## May 15, 2024

### 3d Rotations and the 7d Cross Product (Part 1)

#### Posted by John Baez

There’s a dot product and cross product of vectors in 3 dimensions. But there’s also a dot product and cross product in 7 dimensions obeying a lot of the same identities! There’s nothing really like this in other dimensions.

The following stuff is well-known: the group of linear transformations of $\mathbb{R}^n$ preserving the dot and cross product is called $SO(3)$. It consists of rotations. We say $SO(3)$ has an ‘irreducible representation’ on $\mathbb{R}^3$ because there’s no linear subspace of $\mathbb{R}^3$ that’s mapped to itself by every transformation in $SO(3)$, except for $\{0\}$ and the whole space.

Ho hum. But here’s something more surprising: it seems that $SO(3)$ also has an irreducible representation on $\mathbb{R}^7$ where every transformation preserves the dot product and cross product in 7 dimensions!

That’s right—no typo there. There is not an irreducible representation of $SO(7)$ on $\mathbb{R}^7$ that preserves the dot product and cross product. Preserving the dot product is easy. But the cross product in 7 dimensions is a strange thing that breaks rotation symmetry.

There is, apparently, an irreducible representation of the much smaller group $SO(3)$ on $\mathbb{R}^7$ that preserves the dot and cross product. But I only know this because people say Dynkin proved it! More technically, it seems Dynkin said there’s an $SO(3)$ subgroup of $G_2$ for which the irreducible representation of $\mathrm{G}_2$ on $\mathbb{R}^7$ remains irreducible when restricted to this subgroup. I want to see one explicitly.

We can get the dot and cross product in 3 dimensions by taking the space of imaginary quaternions, which is 3 dimensional, and defining

$v \cdot w= - \frac{1}{2}(v w + w v), \qquad v\times w = \frac{1}{2}(v w - w v)$

The multiplication on the right-hand side of these formulas is the usual quaternion product.

We can get the dot and cross product in 7 dimensions using formulas that look just the same! But we start with the space of imaginary octonions, which is 7 dimensional, and we use the octonion product.

In both cases we get a ‘vector product algebra’. A vector product algebra is a finite-dimensional real vector space with an inner product I’ll call the dot product and denote by

$\cdot \colon V^2 \to \mathbb{R}$

together with a bilinear operation I’ll call the cross product

$\times \colon V^2 \to V$

obeying three identities:

$u \times v = - v \times u$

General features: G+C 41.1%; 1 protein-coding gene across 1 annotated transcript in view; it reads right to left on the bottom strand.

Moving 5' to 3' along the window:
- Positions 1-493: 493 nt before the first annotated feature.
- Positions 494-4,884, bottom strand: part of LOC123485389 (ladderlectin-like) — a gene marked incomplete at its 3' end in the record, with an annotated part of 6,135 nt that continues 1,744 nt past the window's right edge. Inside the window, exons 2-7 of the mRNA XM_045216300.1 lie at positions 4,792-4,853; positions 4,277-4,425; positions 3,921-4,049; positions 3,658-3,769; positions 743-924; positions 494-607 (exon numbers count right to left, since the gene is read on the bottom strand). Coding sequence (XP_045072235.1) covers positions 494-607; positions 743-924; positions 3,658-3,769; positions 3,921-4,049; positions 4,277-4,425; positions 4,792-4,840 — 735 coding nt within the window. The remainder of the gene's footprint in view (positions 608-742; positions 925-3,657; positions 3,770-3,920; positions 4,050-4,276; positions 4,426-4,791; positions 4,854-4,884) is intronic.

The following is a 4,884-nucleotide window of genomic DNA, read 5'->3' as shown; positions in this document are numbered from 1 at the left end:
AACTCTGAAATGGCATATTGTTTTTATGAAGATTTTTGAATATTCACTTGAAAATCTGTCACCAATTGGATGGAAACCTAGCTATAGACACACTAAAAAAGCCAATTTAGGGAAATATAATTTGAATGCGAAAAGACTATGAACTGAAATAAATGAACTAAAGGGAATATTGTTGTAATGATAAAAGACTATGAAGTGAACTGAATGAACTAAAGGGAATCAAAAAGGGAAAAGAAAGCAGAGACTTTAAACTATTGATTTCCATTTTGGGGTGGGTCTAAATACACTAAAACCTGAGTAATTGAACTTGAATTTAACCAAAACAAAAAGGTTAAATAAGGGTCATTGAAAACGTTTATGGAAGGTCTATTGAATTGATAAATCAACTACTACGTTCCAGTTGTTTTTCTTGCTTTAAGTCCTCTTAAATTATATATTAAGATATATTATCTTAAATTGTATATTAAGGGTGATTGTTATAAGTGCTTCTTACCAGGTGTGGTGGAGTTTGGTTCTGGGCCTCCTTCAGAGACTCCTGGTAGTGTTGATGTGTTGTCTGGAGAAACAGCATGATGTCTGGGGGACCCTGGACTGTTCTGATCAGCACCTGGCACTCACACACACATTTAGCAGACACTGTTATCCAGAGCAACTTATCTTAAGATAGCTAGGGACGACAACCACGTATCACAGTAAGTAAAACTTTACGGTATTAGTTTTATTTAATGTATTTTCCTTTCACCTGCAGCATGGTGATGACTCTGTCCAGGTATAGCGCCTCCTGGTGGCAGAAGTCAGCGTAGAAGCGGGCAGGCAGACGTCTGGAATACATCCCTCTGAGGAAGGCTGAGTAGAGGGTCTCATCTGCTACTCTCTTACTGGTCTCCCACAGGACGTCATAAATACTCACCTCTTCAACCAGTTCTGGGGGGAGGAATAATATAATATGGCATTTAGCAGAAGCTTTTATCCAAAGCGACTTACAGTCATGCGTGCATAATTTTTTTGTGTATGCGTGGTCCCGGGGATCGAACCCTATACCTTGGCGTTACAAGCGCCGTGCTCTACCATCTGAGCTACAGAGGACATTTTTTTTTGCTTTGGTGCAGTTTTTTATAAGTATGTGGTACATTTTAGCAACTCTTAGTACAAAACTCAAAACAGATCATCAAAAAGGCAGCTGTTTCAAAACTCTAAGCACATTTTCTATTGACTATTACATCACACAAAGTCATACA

$u \cdot (v \times w) = v \cdot (w \times u)$

$(u \times v) \times u = (u \cdot u) v - (u \cdot v) u$

These imply a bunch more identities.

You can get a vector product algebra from a normed division algebra by taking the subspace of imaginary elements, namely those orthogonal to $1$, and defining a dot and cross product using the formulas above. You can also reverse this process. Since there are only four normed division algebras, $\mathbb{R}, \mathbb{C}, \mathbb{H}$ and $\mathbb{O}$, there are only four vector product algebras! But you can also run this argument backwards, which is nice because there’s a great string diagram proof that there are only four vector product algebras:

The four vector product algebras have dimensions 0, 1, 3, and 7. But only the last two are interesting, since in the first two the cross product is zero.

In fact the category of normed division algebras and algebra homomorphisms (which automatically preserve the inner product these algebras have) is equivalent to the category of vector product algebras. Thus the group of automorphisms of the 7-dimensional vector product algebra is isomorphic to the group of automorphisms of $\mathbb{O}$. This group is called $\mathrm{G}_2$.

Recently on Mastodon Paul Schwahn wrote:

The compact Lie group $\mathrm{G}_2$, usually defined as automorphism group of the octonion algebra $\mathbb{O}$, has (up to conjugacy) three maximal connected subgroups:

• the subgroup preserving the algebra of quaternions $\mathbb{H} \subset \mathbb{O}$ which is isomorphic to $SO(4)$,
• the subgroup preserving some imaginary element like $i$, which is isomorphic to $SU(3),$
• the subgroup $SO(3)_{\text{irr}}$ given by the image of the irreducible, faithful 7-dimensional real representation of $SO(3)$. This representation may be realized as the space of harmonic cubic homogeneous polynomials on $\mathbb{R}^3,$ or if you are a chemist, the space of $f$-orbital wavefunctions.

Now I wonder whether $SO(3)_{\text{irr}}$ also has some interpretation in terms of the octonions. What irreducible action of $SO(3)$ on the imaginary octonions is there?

@johncarlosbaez, do you perhaps have an idea?

Alas, I’m a bit stuck!

I know the compact Lie group $\mathrm{G}_2$ acts irreducibly on the 7-dimensional space $Im(\mathbb{O})$ of imaginary octonions. In fact it’s precisely the group of linear transformations that preserves cross product on $Im(\mathbb{O})$, and all these automatically preserve the dot product (by the argument here).